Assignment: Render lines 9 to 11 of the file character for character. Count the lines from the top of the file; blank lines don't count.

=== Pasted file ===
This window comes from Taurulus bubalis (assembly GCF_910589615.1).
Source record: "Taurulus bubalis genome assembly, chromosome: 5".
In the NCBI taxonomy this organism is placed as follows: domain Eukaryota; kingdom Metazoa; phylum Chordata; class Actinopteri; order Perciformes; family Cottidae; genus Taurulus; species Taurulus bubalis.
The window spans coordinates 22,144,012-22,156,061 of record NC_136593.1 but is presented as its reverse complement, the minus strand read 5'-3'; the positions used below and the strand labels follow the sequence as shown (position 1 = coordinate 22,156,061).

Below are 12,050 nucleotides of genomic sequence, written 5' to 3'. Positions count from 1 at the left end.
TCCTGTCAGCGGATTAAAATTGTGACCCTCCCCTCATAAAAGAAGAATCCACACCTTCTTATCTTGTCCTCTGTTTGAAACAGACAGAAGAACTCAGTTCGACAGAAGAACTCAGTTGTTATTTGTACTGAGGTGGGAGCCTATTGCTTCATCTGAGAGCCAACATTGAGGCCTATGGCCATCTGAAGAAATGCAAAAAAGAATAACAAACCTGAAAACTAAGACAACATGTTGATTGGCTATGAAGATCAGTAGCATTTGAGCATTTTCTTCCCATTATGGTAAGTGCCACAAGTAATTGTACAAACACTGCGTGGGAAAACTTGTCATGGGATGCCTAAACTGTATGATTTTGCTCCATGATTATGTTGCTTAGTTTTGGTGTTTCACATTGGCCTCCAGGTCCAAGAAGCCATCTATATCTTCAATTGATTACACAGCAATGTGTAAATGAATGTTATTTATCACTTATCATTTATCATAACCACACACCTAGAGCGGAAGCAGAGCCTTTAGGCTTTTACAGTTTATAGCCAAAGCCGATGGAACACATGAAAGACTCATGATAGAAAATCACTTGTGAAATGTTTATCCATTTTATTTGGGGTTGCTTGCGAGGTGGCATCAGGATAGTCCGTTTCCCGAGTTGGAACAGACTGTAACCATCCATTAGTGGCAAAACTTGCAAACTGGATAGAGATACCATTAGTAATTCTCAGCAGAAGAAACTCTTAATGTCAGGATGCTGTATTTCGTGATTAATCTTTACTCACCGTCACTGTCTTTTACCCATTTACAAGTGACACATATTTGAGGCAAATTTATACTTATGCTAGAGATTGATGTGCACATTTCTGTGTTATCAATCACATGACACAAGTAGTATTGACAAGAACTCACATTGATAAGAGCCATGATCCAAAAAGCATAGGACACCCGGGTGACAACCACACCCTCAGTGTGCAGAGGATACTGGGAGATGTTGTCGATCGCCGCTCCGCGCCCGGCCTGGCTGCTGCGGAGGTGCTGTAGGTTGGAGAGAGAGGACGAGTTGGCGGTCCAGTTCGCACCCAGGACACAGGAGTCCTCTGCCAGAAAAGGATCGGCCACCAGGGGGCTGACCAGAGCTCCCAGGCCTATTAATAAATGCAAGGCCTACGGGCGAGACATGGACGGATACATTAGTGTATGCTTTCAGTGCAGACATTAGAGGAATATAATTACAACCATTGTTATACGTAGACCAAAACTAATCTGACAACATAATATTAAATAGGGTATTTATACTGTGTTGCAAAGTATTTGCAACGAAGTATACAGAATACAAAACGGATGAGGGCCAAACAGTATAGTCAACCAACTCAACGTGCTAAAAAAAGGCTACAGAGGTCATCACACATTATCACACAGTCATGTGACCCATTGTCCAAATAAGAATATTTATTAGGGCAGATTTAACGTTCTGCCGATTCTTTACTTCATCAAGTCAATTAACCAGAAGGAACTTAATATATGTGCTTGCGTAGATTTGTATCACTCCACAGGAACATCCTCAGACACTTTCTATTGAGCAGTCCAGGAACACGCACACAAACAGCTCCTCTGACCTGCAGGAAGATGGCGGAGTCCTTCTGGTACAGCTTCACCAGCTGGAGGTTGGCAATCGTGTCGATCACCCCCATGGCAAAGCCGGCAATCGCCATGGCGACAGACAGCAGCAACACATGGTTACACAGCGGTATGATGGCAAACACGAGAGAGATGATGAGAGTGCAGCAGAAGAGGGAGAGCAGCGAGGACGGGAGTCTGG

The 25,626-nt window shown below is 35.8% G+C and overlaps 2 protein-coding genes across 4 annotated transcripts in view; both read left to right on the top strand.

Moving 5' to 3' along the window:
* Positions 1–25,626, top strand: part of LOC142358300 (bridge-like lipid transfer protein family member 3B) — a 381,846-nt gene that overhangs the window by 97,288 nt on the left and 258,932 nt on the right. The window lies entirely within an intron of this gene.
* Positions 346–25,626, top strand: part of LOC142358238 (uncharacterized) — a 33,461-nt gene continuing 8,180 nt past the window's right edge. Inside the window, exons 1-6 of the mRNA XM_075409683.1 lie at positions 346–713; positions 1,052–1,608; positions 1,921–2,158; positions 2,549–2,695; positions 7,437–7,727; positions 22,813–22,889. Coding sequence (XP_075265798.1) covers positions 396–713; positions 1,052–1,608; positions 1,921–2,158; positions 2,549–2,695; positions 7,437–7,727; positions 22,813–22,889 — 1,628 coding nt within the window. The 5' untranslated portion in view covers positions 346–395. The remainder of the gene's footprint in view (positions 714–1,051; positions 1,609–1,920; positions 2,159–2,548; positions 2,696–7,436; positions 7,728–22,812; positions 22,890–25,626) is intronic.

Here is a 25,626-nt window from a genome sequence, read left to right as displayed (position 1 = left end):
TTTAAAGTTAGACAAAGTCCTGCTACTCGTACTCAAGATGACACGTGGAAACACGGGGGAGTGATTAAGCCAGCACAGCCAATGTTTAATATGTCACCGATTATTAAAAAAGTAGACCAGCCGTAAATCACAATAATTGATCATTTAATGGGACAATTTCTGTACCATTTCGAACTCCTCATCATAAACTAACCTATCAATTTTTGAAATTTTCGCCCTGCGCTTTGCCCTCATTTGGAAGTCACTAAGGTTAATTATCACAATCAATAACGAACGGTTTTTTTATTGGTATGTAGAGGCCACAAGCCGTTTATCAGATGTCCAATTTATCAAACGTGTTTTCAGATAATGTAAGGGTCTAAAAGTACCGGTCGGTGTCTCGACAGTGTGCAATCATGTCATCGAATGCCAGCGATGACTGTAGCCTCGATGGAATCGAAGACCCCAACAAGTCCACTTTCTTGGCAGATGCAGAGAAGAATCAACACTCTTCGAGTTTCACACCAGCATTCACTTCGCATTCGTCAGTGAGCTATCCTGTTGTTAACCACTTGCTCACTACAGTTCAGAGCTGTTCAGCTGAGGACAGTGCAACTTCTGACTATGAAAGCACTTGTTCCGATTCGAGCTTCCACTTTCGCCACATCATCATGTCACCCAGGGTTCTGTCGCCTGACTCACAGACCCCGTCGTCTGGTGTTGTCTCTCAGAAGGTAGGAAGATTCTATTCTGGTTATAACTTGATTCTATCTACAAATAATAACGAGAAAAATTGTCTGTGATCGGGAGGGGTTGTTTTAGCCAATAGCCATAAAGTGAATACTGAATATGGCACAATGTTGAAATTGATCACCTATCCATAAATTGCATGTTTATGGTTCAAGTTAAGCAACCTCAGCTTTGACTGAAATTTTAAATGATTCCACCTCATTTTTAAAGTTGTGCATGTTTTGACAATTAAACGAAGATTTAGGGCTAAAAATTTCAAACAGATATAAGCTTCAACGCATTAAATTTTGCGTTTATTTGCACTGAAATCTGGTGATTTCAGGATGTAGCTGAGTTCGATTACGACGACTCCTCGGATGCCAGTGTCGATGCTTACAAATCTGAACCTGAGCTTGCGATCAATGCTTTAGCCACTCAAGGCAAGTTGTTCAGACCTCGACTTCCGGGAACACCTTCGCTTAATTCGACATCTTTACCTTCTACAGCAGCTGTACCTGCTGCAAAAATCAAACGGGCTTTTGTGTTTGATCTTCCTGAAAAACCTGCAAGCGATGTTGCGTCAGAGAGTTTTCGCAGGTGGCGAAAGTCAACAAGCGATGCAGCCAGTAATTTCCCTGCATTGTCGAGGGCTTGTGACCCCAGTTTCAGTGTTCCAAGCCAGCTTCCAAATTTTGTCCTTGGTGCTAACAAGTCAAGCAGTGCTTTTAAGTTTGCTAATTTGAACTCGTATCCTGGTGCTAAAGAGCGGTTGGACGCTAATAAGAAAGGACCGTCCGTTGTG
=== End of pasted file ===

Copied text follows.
* Positions 1–25,626, top strand: part of LOC142358300 (bridge-like lipid transfer protein family member 3B) — a 381,846-nt gene that overhangs the window by 97,288 nt on the left and 258,932 nt on the right. The window lies entirely within an intron of this gene.
* Positions 346–25,626, top strand: part of LOC142358238 (uncharacterized) — a 33,461-nt gene continuing 8,180 nt past the window's right edge. Inside the window, exons 1-6 of the mRNA XM_075409683.1 lie at positions 346–713; positions 1,052–1,608; positions 1,921–2,158; positions 2,549–2,695; positions 7,437–7,727; positions 22,813–22,889. Coding sequence (XP_075265798.1) covers positions 396–713; positions 1,052–1,608; positions 1,921–2,158; positions 2,549–2,695; positions 7,437–7,727; positions 22,813–22,889 — 1,628 coding nt within the window. The 5' untranslated portion in view covers positions 346–395. The remainder of the gene's footprint in view (positions 714–1,051; positions 1,609–1,920; positions 2,159–2,548; positions 2,696–7,436; positions 7,728–22,812; positions 22,890–25,626) is intronic.

Here is a 25,626-nt window from a genome sequence, read left to right as displayed (position 1 = left end):